On the afternoon of 8 February 2013, the 42 m Cayman Islands registered motor yacht Calliope departed from the Sydney Superyacht Marina in Rozelle Bay for a cruise around the harbour.
As Calliope transited the Glebe Island Bridge, it was off course and veered towards the bridge structure. To minimise any damage to the vessel, the crew attempted to walk a fender between the yacht’s hull and any possible points of contact. During this process, a crew member, leaning over the side of the yacht positioning the fender, was caught between the yacht and one of the bridge mounted fenders. The crew member was pulled over the yacht’s side and into the water.
The crew member was retrieved from the water shortly afterwards but died as a result of the injuries he had sustained.
What the ATSB found
The ATSB found that a passage plan for the voyage had not been completed and, therefore, the risks associated with the voyage were not appropriately assessed or communicated to the crew. It was also determined that the yacht’s master could not reference any navigational aids from his conning position in front of the navigational bridge. Hence, he was not in a position to properly monitor the yacht’s progress.
The ATSB also concluded that while Calliope was in voluntary compliance with elements of the Large Commercial Yacht Code (a United Kingdom instrument which had been adopted by the Cayman Islands), the yacht did not have to comply with these requirements because it was deemed to be a pleasure yacht. Similarly, the yacht did not have to carry a pilot while operating in Sydney Harbour because it was considered to be a recreational craft.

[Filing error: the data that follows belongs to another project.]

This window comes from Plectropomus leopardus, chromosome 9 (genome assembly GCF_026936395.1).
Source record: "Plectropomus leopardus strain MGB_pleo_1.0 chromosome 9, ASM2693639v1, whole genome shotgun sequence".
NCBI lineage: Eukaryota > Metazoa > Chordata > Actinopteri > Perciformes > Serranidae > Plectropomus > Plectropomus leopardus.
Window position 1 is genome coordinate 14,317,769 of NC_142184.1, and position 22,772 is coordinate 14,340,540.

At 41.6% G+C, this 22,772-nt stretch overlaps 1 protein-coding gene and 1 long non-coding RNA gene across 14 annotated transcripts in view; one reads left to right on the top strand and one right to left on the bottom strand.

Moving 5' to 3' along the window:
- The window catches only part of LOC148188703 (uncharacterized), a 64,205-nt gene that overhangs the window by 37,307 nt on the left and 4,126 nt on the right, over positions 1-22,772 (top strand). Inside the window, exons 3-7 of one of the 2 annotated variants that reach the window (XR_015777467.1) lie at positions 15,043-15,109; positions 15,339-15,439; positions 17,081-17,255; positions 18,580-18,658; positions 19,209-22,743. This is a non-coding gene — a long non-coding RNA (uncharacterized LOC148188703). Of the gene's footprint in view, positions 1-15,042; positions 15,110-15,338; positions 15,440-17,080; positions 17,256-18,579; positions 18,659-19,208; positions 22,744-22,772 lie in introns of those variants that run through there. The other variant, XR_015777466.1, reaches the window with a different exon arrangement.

What's been done as a result
Calliope’s management company has advised that the ship’s safety management system procedures have been updated to require the completion of a passage plan for all voyages. Procedures for transiting bridge openings will be also be issued. A specialist consultant will also be engaged to conduct on board audits of the safety management system.
The Cayman Islands Shipping Registry has advised that the effectiveness of the Large Commercial Yacht Code in meeting the fundamental requirements of a documented safety management system will be raised with the United Kingdom as the authors, publishers and custodians of the Code.
The harbour master for the Port of Sydney has highlighted the details of this accident as part of a review of the NSW Marine Safety Act.
Flag States and port administrations should consider the risks associated with operating a vessel when determining regulatory compliance requirements, rather than making such determinations based on the vessel’s mode (commercial or private) of operation.